Has new Alphabet holding company wiped Google’s brand slate clean?
If, like us, you’ve been keeping an eye on BBC News 24 this morning, you’ve probably, by now, seen the news that tech giant, Google, is rebranding itself as Alphabet Inc – a new holding company of which the search engine will be a subsidiary.
Announced in a blog post published after stock markets closed last night, the restructuring will see Google co-founders, Larry Page and Sergey Brin, remain in charge of Alphabet, an umbrella company controlling a collection of individual businesses, including Google. The Google name will remain on our computer screens, but will be replaced by Alphabet as the publicly traded entity.
The creation of Alphabet is more than just a transformation of the way Google is run though. It has major implications for the Silicon Valley stalwart’s brand, both in the eyes of consumers and investors.
Google was recently named as the world’s leading brand by the Futurebrand Index 2015, so what happens when shareholders see a new name appear on stock exchange listings? Will the Google brand be as impressive for consumers if it is no longer quite so ubiquitous?
Well, as Page and Brin argue in their announcement, Alphabet is not destined to be a big consumer brand with related products. Nor is it replacing the Google name that consumers see every time they access the internet. Rather, it’s a platform to give the company’s disparate smaller business units the independence to develop their products and form their own brand identities without being overshadowed by their search engine parent’s.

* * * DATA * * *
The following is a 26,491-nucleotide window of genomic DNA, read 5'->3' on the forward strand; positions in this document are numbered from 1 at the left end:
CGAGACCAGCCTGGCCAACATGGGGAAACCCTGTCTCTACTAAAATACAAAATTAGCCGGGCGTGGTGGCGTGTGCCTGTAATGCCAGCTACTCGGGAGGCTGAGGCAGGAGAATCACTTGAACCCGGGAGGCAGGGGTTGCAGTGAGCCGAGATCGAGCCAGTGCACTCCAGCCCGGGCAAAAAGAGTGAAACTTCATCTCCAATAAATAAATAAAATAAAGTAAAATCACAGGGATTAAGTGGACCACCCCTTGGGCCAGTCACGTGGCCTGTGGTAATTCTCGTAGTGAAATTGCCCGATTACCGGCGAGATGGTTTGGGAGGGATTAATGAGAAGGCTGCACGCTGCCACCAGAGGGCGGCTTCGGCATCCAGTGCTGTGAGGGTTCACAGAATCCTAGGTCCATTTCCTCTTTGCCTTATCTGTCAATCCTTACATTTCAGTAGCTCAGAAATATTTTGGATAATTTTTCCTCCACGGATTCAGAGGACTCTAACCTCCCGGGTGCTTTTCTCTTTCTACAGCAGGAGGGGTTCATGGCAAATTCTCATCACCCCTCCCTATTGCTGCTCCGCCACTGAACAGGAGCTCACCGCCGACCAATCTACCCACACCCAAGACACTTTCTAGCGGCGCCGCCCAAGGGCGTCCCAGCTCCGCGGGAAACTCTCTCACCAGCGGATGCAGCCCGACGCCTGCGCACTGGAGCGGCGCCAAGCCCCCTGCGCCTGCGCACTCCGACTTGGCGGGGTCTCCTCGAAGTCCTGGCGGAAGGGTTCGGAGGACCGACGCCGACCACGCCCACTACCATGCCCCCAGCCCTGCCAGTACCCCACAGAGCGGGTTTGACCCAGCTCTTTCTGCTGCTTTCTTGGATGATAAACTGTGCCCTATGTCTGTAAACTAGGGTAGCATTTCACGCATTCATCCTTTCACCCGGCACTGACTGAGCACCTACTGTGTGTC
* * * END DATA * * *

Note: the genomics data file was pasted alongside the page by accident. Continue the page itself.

The rebrand is also an opportunity to address the growing public confusion identified by the Futurebrand Index about the purpose of Google as a brand, as well as its sister marques. In future, when consumers see the name Google, they can rest assured they know what the brand’s product is and its relevance to their needs.
In addition, the new Alphabet structure will improve transparency for shareholders. The company has a number of very eclectic strings to its bow, developing self-driving cars, smart devices, medical research, investment… the list goes on. Having distinct brands for each of these business units, instead of one big name, will help investors identify where their money is going, how it is being spent and whether it is generating a return. This openness is crucial to encouraging more people to invest in the company’s future and furthering Alphabet’s development as a cutting-edge business.
Based on Google’s stock market performance today, investors seem confident that the restructure is a step in the right direction, with shares soaring five per cent in after-hours trading. It remains to be seen, however, whether the shakeup will have the desired positive impact on the business and its many brands long-term. I, for one, will be keeping an eye out.
By Michael Wood, Senior B2B Copywriter